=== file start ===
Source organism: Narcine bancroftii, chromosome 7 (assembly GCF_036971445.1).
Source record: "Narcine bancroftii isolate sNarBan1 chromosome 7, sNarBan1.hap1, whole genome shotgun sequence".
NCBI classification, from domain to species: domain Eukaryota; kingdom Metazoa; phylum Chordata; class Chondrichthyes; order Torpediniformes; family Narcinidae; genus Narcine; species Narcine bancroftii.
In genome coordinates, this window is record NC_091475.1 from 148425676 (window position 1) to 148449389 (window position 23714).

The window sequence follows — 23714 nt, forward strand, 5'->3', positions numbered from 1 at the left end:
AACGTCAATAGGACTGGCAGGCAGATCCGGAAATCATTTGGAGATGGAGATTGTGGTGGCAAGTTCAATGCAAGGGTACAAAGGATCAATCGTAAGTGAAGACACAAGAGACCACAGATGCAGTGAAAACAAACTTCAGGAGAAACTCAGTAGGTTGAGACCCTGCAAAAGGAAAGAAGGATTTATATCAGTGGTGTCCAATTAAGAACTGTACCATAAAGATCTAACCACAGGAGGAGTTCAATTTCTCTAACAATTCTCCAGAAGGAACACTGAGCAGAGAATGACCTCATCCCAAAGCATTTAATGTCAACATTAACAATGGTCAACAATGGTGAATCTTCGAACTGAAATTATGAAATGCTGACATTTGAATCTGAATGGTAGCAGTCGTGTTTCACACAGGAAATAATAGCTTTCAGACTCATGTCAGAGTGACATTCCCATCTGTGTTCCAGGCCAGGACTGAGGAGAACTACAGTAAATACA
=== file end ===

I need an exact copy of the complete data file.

Source organism: Narcine bancroftii, chromosome 7 (assembly GCF_036971445.1).
Source record: "Narcine bancroftii isolate sNarBan1 chromosome 7, sNarBan1.hap1, whole genome shotgun sequence".
NCBI classification, from domain to species: domain Eukaryota; kingdom Metazoa; phylum Chordata; class Chondrichthyes; order Torpediniformes; family Narcinidae; genus Narcine; species Narcine bancroftii.
In genome coordinates, this window is record NC_091475.1 from 148425676 (window position 1) to 148449389 (window position 23714).

The window sequence follows — 23714 nt, forward strand, 5'->3', positions numbered from 1 at the left end:
AACGTCAATAGGACTGGCAGGCAGATCCGGAAATCATTTGGAGATGGAGATTGTGGTGGCAAGTTCAATGCAAGGGTACAAAGGATCAATCGTAAGTGAAGACACAAGAGACCACAGATGCAGTGAAAACAAACTTCAGGAGAAACTCAGTAGGTTGAGACCCTGCAAAAGGAAAGAAGGATTTATATCAGTGGTGTCCAATTAAGAACTGTACCATAAAGATCTAACCACAGGAGGAGTTCAATTTCTCTAACAATTCTCCAGAAGGAACACTGAGCAGAGAATGACCTCATCCCAAAGCATTTAATGTCAACATTAACAATGGTCAACAATGGTGAATCTTCGAACTGAAATTATGAAATGCTGACATTTGAATCTGAATGGTAGCAGTCGTGTTTCACACAGGAAATAATAGCTTTCAGACTCATGTCAGAGTGACATTCCCATCTGTGTTCCAGGCCAGGACTGAGGAGAACTACAGTAAATACA